Nunatsiaq Online
NEWS: Nunavut March 24, 2017 - 3:43 pm

Photo: Ancient Arctic Bay kayaker lives again, at museum

NUNATSIAQ NEWS
You can almost hear him breathing. Meet Nuvumiutaq, a replica of an 800-year-old Thule man whose remains were found near Arctic Bay in 1959. He looks out from an Arctic landscape at the Canadian Museum of History in Gatineau, Quebec, March 26. Scientists at the museum studied the remains and, with the help of Arctic Bay residents and elders, and a replica specialist from France, resurrected the man to be part of a new Indigenous peoples exhibit set to open this July for Canada's 150th birthday. Last weekend, they invited some Arctic Bay guests for a sneak peak. Read story later on nunatsiaqonline.ca. (PHOTO BY COURTNEY EDGAR)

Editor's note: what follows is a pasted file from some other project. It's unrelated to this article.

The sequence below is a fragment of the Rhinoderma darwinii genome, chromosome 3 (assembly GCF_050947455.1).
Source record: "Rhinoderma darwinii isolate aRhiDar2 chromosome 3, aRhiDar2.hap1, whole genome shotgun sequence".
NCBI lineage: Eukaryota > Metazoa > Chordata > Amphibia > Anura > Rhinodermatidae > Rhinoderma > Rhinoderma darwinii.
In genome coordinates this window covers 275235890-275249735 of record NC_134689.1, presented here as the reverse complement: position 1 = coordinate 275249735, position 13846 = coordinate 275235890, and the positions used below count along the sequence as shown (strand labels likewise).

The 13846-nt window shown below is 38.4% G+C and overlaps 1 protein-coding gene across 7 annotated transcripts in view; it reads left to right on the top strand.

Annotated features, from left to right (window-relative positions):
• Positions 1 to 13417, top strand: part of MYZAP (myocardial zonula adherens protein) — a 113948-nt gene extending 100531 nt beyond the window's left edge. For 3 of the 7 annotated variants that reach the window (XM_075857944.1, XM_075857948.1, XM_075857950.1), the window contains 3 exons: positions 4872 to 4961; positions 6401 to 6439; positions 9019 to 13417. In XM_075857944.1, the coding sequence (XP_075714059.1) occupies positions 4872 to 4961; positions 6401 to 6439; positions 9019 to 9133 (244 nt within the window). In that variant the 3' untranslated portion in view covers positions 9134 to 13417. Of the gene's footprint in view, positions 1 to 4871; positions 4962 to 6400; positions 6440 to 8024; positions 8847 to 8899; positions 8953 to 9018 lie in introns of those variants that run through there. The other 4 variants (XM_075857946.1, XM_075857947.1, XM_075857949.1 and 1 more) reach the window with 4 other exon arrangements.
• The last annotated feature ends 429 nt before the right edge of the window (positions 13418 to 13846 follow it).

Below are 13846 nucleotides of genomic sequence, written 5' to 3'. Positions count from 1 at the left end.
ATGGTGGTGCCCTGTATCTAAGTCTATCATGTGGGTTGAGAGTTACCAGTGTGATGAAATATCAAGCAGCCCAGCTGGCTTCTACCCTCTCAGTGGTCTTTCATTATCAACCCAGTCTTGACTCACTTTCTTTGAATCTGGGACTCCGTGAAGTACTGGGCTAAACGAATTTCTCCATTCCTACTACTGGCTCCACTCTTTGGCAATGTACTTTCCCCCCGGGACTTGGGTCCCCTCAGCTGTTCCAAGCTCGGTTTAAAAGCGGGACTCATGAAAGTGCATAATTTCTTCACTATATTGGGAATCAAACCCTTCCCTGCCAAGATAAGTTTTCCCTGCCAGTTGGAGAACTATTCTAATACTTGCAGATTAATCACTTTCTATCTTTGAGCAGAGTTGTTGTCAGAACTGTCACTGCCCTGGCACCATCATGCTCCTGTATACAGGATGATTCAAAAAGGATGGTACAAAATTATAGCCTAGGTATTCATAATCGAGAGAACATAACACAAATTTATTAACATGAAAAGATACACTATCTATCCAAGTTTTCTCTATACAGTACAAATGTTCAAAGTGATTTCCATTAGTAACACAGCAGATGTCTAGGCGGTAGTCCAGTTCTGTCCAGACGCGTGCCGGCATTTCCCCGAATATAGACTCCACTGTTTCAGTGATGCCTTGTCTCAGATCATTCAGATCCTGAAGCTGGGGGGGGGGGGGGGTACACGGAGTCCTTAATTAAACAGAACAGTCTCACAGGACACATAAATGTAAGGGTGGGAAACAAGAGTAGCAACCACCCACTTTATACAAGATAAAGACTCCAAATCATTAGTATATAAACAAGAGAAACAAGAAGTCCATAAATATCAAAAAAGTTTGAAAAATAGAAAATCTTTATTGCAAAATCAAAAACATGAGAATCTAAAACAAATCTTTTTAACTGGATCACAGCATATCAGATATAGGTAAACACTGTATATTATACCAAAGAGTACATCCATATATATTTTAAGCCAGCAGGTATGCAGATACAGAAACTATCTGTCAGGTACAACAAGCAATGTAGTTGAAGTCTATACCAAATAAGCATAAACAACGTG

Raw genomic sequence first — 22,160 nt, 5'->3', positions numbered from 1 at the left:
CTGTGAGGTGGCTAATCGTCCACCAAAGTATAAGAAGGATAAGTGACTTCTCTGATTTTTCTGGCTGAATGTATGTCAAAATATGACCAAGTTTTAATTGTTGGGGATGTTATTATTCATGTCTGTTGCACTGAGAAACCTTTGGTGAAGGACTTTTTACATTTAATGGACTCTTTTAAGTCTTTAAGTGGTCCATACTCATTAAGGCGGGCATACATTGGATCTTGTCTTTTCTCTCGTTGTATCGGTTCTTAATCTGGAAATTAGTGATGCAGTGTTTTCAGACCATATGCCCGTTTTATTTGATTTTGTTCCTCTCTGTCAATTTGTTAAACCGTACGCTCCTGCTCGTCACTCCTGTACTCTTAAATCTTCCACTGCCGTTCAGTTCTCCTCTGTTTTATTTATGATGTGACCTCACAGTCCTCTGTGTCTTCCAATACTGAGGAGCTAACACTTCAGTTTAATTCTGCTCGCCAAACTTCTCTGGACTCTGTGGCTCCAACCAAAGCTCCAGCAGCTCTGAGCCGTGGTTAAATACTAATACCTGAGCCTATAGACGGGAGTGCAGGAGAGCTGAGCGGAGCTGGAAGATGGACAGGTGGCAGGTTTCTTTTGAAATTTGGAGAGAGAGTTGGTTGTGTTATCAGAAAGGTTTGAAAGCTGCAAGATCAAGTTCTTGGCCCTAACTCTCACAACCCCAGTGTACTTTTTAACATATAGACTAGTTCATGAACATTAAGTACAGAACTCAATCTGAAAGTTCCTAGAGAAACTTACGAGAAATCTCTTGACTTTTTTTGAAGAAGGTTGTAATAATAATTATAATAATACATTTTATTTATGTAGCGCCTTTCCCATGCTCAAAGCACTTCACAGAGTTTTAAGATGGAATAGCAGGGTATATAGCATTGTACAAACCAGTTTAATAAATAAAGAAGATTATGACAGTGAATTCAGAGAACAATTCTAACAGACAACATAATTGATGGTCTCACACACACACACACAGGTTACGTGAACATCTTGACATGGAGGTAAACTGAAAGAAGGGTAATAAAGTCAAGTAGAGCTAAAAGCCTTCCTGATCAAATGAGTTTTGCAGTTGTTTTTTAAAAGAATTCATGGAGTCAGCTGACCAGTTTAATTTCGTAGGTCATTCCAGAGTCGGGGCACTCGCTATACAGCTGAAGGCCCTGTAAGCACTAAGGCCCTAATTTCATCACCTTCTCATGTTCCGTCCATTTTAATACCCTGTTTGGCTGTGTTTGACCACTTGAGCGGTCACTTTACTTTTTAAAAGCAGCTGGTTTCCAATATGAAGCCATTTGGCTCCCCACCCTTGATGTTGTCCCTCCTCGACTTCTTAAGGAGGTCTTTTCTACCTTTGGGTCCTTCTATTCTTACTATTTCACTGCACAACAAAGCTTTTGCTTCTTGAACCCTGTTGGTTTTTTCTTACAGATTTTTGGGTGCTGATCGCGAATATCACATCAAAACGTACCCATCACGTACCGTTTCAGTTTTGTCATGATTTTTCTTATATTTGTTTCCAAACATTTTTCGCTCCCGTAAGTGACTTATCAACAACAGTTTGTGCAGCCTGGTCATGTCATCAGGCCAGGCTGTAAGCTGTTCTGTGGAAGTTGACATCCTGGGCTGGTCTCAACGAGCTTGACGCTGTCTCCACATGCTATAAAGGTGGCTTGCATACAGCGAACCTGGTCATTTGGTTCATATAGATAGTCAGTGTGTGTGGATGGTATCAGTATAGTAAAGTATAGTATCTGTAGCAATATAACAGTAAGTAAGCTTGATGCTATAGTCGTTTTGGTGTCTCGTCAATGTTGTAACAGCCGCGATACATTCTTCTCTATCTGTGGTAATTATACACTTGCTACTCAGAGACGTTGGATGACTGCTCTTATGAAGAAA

You can almost hear him breathing. Meet Nuvumiutaq, a replica of an 800-year-old Thule man whose remains were found near Arctic Bay in 1959. He looks out from an Arctic landscape at the Canadian Museum of History in Gatineau, Quebec, March 26. Scientists at the museum studied the remains and, with the help of Arctic Bay residents and elders, and a replica specialist from France, resurrected the man to be part of a new Indigenous peoples exhibit set to open this July for Canada's 150th birthday. Last weekend, they invited some Arctic Bay guests for a sneak peak. Read story later on nunatsiaqonline.ca. (PHOTO BY COURTNEY EDGAR)

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